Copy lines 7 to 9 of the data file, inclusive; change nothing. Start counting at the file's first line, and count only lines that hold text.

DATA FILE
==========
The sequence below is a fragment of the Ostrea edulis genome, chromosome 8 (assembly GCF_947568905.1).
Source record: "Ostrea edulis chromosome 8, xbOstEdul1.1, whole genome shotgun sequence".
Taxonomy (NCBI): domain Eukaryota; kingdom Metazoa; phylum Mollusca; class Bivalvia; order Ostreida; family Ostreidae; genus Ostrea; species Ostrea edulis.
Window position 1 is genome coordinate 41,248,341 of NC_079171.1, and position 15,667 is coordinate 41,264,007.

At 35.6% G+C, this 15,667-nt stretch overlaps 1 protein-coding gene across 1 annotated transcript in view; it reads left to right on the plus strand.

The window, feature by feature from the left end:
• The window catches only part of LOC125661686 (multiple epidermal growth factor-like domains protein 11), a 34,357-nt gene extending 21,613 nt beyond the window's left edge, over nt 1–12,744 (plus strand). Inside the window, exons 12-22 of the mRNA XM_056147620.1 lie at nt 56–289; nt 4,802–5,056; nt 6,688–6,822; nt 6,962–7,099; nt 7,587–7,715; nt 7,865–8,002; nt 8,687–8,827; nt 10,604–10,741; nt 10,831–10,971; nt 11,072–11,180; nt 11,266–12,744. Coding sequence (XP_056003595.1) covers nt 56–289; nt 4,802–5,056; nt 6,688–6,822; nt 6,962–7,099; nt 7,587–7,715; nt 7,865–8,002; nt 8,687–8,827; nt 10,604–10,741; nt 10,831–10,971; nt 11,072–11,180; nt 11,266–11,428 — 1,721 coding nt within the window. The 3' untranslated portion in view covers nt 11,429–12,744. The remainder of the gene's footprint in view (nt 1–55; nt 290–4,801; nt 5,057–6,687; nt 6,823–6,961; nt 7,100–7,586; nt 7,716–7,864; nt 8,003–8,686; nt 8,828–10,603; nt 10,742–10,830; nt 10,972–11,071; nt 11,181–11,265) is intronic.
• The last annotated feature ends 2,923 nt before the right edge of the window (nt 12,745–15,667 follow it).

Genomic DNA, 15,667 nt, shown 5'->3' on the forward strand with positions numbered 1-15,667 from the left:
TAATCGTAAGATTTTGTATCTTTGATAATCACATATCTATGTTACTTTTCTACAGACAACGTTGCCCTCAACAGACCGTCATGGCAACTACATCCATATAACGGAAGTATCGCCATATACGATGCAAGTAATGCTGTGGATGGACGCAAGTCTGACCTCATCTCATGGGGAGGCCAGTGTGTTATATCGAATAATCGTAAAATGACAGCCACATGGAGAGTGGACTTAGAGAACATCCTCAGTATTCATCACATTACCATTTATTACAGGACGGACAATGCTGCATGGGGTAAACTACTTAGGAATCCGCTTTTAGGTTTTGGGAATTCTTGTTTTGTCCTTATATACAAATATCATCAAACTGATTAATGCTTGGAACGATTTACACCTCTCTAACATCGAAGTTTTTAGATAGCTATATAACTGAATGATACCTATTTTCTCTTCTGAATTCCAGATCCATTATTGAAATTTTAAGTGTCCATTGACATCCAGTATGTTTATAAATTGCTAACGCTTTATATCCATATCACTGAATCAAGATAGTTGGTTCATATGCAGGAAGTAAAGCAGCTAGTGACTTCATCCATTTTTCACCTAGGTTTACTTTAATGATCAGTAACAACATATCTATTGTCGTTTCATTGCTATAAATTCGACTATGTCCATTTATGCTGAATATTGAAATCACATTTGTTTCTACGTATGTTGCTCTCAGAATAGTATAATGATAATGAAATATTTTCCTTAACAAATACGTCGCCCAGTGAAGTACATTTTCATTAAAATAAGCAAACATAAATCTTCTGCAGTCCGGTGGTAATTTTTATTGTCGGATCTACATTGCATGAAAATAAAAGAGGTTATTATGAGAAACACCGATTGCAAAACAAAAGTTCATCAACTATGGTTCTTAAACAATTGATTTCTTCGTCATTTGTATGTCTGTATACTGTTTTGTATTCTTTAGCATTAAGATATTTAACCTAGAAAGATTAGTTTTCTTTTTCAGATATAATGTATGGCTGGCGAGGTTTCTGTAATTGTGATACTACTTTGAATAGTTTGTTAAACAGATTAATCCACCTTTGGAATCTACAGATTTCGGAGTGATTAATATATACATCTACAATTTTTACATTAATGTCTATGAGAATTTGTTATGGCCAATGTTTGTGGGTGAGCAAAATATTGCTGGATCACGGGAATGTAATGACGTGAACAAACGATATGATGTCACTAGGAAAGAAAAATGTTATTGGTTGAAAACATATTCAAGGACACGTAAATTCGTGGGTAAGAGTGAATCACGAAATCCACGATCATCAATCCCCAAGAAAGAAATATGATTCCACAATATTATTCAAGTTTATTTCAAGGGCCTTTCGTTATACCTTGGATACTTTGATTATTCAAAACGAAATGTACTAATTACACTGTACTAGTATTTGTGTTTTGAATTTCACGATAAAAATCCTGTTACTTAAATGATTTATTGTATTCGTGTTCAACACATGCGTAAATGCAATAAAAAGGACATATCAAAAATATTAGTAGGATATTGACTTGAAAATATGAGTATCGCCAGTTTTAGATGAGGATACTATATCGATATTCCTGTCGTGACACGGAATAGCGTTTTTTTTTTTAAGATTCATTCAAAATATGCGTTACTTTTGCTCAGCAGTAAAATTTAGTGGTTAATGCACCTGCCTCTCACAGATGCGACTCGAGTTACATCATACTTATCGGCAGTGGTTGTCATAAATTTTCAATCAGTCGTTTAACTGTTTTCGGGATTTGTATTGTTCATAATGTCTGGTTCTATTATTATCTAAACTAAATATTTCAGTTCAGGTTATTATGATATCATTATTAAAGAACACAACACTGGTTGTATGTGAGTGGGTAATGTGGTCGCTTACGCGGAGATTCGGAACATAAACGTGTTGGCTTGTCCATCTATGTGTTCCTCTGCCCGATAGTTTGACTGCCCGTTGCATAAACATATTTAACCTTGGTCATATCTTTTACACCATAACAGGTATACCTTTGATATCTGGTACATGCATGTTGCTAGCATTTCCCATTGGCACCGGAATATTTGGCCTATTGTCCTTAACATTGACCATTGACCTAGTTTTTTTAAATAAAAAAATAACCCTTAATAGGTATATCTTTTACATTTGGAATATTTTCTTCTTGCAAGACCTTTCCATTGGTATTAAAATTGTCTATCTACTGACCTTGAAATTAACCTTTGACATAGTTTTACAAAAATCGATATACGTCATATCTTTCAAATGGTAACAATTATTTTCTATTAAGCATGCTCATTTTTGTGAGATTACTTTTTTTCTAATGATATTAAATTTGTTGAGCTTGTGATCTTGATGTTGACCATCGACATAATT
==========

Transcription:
• The window catches only part of LOC125661686 (multiple epidermal growth factor-like domains protein 11), a 34,357-nt gene extending 21,613 nt beyond the window's left edge, over nt 1–12,744 (plus strand). Inside the window, exons 12-22 of the mRNA XM_056147620.1 lie at nt 56–289; nt 4,802–5,056; nt 6,688–6,822; nt 6,962–7,099; nt 7,587–7,715; nt 7,865–8,002; nt 8,687–8,827; nt 10,604–10,741; nt 10,831–10,971; nt 11,072–11,180; nt 11,266–12,744. Coding sequence (XP_056003595.1) covers nt 56–289; nt 4,802–5,056; nt 6,688–6,822; nt 6,962–7,099; nt 7,587–7,715; nt 7,865–8,002; nt 8,687–8,827; nt 10,604–10,741; nt 10,831–10,971; nt 11,072–11,180; nt 11,266–11,428 — 1,721 coding nt within the window. The 3' untranslated portion in view covers nt 11,429–12,744. The remainder of the gene's footprint in view (nt 1–55; nt 290–4,801; nt 5,057–6,687; nt 6,823–6,961; nt 7,100–7,586; nt 7,716–7,864; nt 8,003–8,686; nt 8,828–10,603; nt 10,742–10,830; nt 10,972–11,071; nt 11,181–11,265) is intronic.
• The last annotated feature ends 2,923 nt before the right edge of the window (nt 12,745–15,667 follow it).

Genomic DNA, 15,667 nt, shown 5'->3' on the forward strand with positions numbered 1-15,667 from the left: